This paper examines how postindustrial pressures and political changes have shaped recent social policy reforms in Japan and South Korea. Postindustrial pressures are categorized into exogenous and endogenous factors: exogenous being economic globalization and internationalization, endogenous being changing family and gender relations and demographic shifts such as population ageing and declining fertility. The conventional approach to East Asian welfare states no longer adequately explains recent social welfare policy changes in the region, marked by trends towards welfare state expansion. I argue that the interactions between postindustrial and domestic political factors provide credible explanations for welfare state policy changes observed in these countries in the 1990s.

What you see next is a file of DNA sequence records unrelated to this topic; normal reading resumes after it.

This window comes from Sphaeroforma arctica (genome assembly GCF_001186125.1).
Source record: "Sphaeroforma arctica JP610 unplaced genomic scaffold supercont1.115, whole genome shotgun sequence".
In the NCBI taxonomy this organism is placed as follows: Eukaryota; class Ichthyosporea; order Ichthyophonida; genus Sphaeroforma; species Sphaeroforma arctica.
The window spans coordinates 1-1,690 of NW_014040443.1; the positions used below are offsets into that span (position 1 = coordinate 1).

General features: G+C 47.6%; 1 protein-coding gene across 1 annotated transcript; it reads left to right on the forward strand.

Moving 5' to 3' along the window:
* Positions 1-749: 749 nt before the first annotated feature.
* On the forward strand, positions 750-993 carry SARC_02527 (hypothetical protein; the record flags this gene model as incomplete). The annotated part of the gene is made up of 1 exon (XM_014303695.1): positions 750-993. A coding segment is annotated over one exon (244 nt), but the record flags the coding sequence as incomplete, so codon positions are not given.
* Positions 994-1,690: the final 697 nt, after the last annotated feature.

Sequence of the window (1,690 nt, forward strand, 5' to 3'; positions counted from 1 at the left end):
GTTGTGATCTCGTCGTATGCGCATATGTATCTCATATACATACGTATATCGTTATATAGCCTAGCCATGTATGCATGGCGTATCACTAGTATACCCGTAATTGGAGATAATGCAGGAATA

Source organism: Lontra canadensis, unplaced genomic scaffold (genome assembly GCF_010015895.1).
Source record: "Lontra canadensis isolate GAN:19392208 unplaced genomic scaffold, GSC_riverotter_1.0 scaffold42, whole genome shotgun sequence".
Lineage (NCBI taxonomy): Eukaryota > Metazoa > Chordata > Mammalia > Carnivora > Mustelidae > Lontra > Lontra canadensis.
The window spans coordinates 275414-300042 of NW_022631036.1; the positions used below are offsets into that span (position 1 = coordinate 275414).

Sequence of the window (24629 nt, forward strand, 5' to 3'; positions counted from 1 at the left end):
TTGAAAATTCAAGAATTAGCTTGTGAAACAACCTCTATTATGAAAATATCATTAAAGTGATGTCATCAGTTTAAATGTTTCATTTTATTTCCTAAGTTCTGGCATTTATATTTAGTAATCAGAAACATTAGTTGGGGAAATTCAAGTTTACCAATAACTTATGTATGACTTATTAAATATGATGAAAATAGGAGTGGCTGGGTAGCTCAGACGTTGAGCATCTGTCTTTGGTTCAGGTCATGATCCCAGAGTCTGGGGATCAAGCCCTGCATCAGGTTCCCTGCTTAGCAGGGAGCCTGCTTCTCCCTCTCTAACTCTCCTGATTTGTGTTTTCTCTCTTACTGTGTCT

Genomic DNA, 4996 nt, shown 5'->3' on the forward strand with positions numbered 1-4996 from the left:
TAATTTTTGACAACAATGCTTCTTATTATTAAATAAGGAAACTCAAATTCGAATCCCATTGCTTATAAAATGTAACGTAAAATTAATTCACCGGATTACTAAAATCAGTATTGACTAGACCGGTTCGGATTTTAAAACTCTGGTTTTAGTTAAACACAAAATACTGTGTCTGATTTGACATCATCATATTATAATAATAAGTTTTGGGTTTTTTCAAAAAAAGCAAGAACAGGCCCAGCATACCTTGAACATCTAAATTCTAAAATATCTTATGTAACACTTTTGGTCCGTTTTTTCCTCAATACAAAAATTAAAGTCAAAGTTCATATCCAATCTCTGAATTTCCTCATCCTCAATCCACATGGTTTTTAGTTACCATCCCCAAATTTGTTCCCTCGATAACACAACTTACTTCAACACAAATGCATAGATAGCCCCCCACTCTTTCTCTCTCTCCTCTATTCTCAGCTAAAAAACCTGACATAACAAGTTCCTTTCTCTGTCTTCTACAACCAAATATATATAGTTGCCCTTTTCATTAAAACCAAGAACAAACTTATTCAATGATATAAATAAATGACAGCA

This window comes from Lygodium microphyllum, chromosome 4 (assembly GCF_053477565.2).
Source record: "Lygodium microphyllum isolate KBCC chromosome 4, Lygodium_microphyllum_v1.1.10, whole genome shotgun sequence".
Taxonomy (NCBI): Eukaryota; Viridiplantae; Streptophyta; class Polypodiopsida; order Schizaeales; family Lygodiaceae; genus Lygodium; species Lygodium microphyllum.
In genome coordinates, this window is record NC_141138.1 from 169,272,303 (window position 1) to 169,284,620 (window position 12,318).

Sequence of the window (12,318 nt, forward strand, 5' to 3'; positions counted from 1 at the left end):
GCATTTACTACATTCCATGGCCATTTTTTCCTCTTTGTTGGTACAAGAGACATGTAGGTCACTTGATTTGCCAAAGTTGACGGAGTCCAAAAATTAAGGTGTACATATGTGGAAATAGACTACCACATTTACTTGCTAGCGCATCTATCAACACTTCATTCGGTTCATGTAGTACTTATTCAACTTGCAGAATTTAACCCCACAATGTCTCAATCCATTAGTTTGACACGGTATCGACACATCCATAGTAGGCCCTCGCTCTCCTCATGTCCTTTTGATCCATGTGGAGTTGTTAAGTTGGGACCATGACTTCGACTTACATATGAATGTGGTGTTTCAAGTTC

Ito Peng is Associate Professor of Political Sociology at the Department of Sociology, University of Toronto, Canada. She teaches comparative social policy, comparative welfare states, and gender and welfare states. Her current research include: 1) comparative study of welfare state responses to postindustrial pressures in Japan, Korea, Italy, and Spain; 2) social policy reforms and gender in Japan, Korea, and Taiwan; and 3) civil society engagements in social policy reforms in Japan and Korea. Her most recent papers were published in the Journal of East Asian Studies, the American Asian Review, and in Social Politics.